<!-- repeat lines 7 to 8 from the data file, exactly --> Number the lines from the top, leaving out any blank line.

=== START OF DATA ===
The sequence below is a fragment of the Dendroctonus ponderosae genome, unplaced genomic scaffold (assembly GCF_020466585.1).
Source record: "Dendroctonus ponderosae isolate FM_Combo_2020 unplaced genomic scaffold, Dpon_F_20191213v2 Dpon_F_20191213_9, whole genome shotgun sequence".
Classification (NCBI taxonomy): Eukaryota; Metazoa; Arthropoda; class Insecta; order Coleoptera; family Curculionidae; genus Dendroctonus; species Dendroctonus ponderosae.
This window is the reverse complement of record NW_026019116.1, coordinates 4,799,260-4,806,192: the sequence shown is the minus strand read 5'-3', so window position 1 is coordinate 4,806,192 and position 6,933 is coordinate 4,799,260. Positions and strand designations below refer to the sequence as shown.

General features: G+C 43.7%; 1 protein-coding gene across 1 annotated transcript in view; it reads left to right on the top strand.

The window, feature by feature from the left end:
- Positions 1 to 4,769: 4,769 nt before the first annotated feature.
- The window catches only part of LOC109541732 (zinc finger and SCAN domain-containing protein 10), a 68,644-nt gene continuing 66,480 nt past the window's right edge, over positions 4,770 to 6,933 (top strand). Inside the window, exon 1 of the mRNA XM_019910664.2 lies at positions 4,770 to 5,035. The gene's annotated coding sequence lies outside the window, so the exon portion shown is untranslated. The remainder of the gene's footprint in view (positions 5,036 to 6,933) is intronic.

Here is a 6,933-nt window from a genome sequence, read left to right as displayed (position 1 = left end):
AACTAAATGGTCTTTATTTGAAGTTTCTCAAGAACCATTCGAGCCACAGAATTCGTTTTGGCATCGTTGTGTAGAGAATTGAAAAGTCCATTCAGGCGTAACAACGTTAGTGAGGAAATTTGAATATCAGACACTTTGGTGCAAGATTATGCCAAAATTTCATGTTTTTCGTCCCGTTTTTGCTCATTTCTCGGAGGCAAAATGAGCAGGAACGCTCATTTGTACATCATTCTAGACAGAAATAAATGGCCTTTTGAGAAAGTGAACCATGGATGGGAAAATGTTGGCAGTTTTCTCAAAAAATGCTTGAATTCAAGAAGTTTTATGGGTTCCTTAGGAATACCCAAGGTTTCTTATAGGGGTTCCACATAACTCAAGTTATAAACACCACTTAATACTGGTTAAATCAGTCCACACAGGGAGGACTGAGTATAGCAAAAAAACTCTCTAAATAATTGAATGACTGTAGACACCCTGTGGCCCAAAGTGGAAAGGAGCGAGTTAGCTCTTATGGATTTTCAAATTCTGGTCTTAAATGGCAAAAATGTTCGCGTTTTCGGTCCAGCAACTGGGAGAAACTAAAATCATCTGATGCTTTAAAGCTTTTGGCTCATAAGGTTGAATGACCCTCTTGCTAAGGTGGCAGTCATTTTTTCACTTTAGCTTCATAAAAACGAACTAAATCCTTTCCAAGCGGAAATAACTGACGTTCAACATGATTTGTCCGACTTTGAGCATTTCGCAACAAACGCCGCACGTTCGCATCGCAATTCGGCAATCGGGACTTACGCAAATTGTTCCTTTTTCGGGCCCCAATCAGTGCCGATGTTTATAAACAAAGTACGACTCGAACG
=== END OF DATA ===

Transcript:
- Positions 1 to 4,769: 4,769 nt before the first annotated feature.
- The window catches only part of LOC109541732 (zinc finger and SCAN domain-containing protein 10), a 68,644-nt gene continuing 66,480 nt past the window's right edge, over positions 4,770 to 6,933 (top strand). Inside the window, exon 1 of the mRNA XM_019910664.2 lies at positions 4,770 to 5,035. The gene's annotated coding sequence lies outside the window, so the exon portion shown is untranslated. The remainder of the gene's footprint in view (positions 5,036 to 6,933) is intronic.